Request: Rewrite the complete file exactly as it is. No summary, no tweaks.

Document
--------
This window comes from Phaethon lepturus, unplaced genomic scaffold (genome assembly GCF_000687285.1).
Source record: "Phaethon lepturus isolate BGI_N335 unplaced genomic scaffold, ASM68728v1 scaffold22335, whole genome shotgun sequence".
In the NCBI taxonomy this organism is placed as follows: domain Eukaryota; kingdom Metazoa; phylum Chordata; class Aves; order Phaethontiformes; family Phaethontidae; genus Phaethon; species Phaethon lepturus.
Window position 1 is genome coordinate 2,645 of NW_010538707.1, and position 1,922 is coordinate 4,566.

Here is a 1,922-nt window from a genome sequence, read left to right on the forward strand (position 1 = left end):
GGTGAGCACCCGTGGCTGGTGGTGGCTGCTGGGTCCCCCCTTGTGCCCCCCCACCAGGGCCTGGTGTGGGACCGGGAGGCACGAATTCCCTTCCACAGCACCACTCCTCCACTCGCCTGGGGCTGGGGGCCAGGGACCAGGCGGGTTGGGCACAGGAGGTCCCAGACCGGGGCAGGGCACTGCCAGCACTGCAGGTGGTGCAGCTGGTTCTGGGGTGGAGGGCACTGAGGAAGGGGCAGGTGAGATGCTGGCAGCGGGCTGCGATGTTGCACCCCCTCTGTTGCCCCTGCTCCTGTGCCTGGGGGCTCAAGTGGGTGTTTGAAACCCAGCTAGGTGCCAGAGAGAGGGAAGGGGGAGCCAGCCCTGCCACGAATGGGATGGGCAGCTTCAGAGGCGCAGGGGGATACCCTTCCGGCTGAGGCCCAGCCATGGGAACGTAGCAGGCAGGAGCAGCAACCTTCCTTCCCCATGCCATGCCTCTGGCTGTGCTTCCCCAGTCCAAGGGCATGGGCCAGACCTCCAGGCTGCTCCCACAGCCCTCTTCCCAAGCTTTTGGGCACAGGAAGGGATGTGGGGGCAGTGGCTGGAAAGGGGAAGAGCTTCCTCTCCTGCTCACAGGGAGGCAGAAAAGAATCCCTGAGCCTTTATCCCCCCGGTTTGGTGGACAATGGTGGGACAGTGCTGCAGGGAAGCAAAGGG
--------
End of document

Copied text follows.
This window comes from Phaethon lepturus, unplaced genomic scaffold (genome assembly GCF_000687285.1).
Source record: "Phaethon lepturus isolate BGI_N335 unplaced genomic scaffold, ASM68728v1 scaffold22335, whole genome shotgun sequence".
In the NCBI taxonomy this organism is placed as follows: domain Eukaryota; kingdom Metazoa; phylum Chordata; class Aves; order Phaethontiformes; family Phaethontidae; genus Phaethon; species Phaethon lepturus.
Window position 1 is genome coordinate 2,645 of NW_010538707.1, and position 1,922 is coordinate 4,566.

Here is a 1,922-nt window from a genome sequence, read left to right on the forward strand (position 1 = left end):
GGTGAGCACCCGTGGCTGGTGGTGGCTGCTGGGTCCCCCCTTGTGCCCCCCCACCAGGGCCTGGTGTGGGACCGGGAGGCACGAATTCCCTTCCACAGCACCACTCCTCCACTCGCCTGGGGCTGGGGGCCAGGGACCAGGCGGGTTGGGCACAGGAGGTCCCAGACCGGGGCAGGGCACTGCCAGCACTGCAGGTGGTGCAGCTGGTTCTGGGGTGGAGGGCACTGAGGAAGGGGCAGGTGAGATGCTGGCAGCGGGCTGCGATGTTGCACCCCCTCTGTTGCCCCTGCTCCTGTGCCTGGGGGCTCAAGTGGGTGTTTGAAACCCAGCTAGGTGCCAGAGAGAGGGAAGGGGGAGCCAGCCCTGCCACGAATGGGATGGGCAGCTTCAGAGGCGCAGGGGGATACCCTTCCGGCTGAGGCCCAGCCATGGGAACGTAGCAGGCAGGAGCAGCAACCTTCCTTCCCCATGCCATGCCTCTGGCTGTGCTTCCCCAGTCCAAGGGCATGGGCCAGACCTCCAGGCTGCTCCCACAGCCCTCTTCCCAAGCTTTTGGGCACAGGAAGGGATGTGGGGGCAGTGGCTGGAAAGGGGAAGAGCTTCCTCTCCTGCTCACAGGGAGGCAGAAAAGAATCCCTGAGCCTTTATCCCCCCGGTTTGGTGGACAATGGTGGGACAGTGCTGCAGGGAAGCAAAGGG